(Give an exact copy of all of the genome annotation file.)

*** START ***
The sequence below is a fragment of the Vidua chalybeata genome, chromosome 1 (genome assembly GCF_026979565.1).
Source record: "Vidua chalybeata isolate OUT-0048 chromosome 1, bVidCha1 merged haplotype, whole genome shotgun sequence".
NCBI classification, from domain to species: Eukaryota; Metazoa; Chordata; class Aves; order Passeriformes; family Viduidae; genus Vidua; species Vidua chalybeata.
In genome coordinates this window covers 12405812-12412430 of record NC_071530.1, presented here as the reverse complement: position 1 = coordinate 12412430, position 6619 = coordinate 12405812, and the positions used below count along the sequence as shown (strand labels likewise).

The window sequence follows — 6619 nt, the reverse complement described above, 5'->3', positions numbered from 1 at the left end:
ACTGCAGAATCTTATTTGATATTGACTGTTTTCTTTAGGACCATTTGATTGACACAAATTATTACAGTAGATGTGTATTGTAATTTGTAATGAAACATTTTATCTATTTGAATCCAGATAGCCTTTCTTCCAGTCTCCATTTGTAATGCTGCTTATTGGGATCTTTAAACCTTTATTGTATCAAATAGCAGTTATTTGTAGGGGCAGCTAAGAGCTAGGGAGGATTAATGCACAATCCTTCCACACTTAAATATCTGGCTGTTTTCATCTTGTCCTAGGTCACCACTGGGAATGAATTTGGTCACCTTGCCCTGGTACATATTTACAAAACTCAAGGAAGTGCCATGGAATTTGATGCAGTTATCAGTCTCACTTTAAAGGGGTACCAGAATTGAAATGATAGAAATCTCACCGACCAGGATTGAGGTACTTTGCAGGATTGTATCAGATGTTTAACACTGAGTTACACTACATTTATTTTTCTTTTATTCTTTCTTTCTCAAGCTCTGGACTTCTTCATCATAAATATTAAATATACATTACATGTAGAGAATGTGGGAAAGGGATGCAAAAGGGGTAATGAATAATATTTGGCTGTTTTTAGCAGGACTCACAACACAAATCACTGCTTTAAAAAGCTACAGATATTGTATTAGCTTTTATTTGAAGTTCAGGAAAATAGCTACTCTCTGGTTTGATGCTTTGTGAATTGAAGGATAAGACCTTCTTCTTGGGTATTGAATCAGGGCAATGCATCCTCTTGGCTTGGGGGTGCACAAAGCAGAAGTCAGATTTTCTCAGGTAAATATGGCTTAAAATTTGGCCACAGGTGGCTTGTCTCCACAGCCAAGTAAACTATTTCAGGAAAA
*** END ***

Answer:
The sequence below is a fragment of the Vidua chalybeata genome, chromosome 1 (genome assembly GCF_026979565.1).
Source record: "Vidua chalybeata isolate OUT-0048 chromosome 1, bVidCha1 merged haplotype, whole genome shotgun sequence".
NCBI classification, from domain to species: Eukaryota; Metazoa; Chordata; class Aves; order Passeriformes; family Viduidae; genus Vidua; species Vidua chalybeata.
In genome coordinates this window covers 12405812-12412430 of record NC_071530.1, presented here as the reverse complement: position 1 = coordinate 12412430, position 6619 = coordinate 12405812, and the positions used below count along the sequence as shown (strand labels likewise).

The window sequence follows — 6619 nt, the reverse complement described above, 5'->3', positions numbered from 1 at the left end:
ACTGCAGAATCTTATTTGATATTGACTGTTTTCTTTAGGACCATTTGATTGACACAAATTATTACAGTAGATGTGTATTGTAATTTGTAATGAAACATTTTATCTATTTGAATCCAGATAGCCTTTCTTCCAGTCTCCATTTGTAATGCTGCTTATTGGGATCTTTAAACCTTTATTGTATCAAATAGCAGTTATTTGTAGGGGCAGCTAAGAGCTAGGGAGGATTAATGCACAATCCTTCCACACTTAAATATCTGGCTGTTTTCATCTTGTCCTAGGTCACCACTGGGAATGAATTTGGTCACCTTGCCCTGGTACATATTTACAAAACTCAAGGAAGTGCCATGGAATTTGATGCAGTTATCAGTCTCACTTTAAAGGGGTACCAGAATTGAAATGATAGAAATCTCACCGACCAGGATTGAGGTACTTTGCAGGATTGTATCAGATGTTTAACACTGAGTTACACTACATTTATTTTTCTTTTATTCTTTCTTTCTCAAGCTCTGGACTTCTTCATCATAAATATTAAATATACATTACATGTAGAGAATGTGGGAAAGGGATGCAAAAGGGGTAATGAATAATATTTGGCTGTTTTTAGCAGGACTCACAACACAAATCACTGCTTTAAAAAGCTACAGATATTGTATTAGCTTTTATTTGAAGTTCAGGAAAATAGCTACTCTCTGGTTTGATGCTTTGTGAATTGAAGGATAAGACCTTCTTCTTGGGTATTGAATCAGGGCAATGCATCCTCTTGGCTTGGGGGTGCACAAAGCAGAAGTCAGATTTTCTCAGGTAAATATGGCTTAAAATTTGGCCACAGGTGGCTTGTCTCCACAGCCAAGTAAACTATTTCAGGAAAA